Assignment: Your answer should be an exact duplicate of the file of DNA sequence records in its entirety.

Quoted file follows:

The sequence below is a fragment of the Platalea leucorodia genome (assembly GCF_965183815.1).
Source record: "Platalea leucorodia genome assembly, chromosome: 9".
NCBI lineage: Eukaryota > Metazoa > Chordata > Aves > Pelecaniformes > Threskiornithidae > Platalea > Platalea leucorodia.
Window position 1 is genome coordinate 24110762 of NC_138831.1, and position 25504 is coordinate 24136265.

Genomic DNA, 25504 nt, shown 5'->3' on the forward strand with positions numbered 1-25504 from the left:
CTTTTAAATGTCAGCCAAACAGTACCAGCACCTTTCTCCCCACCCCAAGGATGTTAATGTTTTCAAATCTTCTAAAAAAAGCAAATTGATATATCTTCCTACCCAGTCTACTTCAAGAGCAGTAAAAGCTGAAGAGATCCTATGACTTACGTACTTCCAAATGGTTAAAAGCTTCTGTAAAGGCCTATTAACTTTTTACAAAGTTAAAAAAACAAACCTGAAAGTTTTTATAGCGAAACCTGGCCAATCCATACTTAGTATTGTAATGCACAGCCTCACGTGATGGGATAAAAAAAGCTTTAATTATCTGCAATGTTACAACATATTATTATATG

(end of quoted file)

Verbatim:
The sequence below is a fragment of the Platalea leucorodia genome (assembly GCF_965183815.1).
Source record: "Platalea leucorodia genome assembly, chromosome: 9".
NCBI lineage: Eukaryota > Metazoa > Chordata > Aves > Pelecaniformes > Threskiornithidae > Platalea > Platalea leucorodia.
Window position 1 is genome coordinate 24110762 of NC_138831.1, and position 25504 is coordinate 24136265.

Genomic DNA, 25504 nt, shown 5'->3' on the forward strand with positions numbered 1-25504 from the left:
CTTTTAAATGTCAGCCAAACAGTACCAGCACCTTTCTCCCCACCCCAAGGATGTTAATGTTTTCAAATCTTCTAAAAAAAGCAAATTGATATATCTTCCTACCCAGTCTACTTCAAGAGCAGTAAAAGCTGAAGAGATCCTATGACTTACGTACTTCCAAATGGTTAAAAGCTTCTGTAAAGGCCTATTAACTTTTTACAAAGTTAAAAAAACAAACCTGAAAGTTTTTATAGCGAAACCTGGCCAATCCATACTTAGTATTGTAATGCACAGCCTCACGTGATGGGATAAAAAAAGCTTTAATTATCTGCAATGTTACAACATATTATTATATG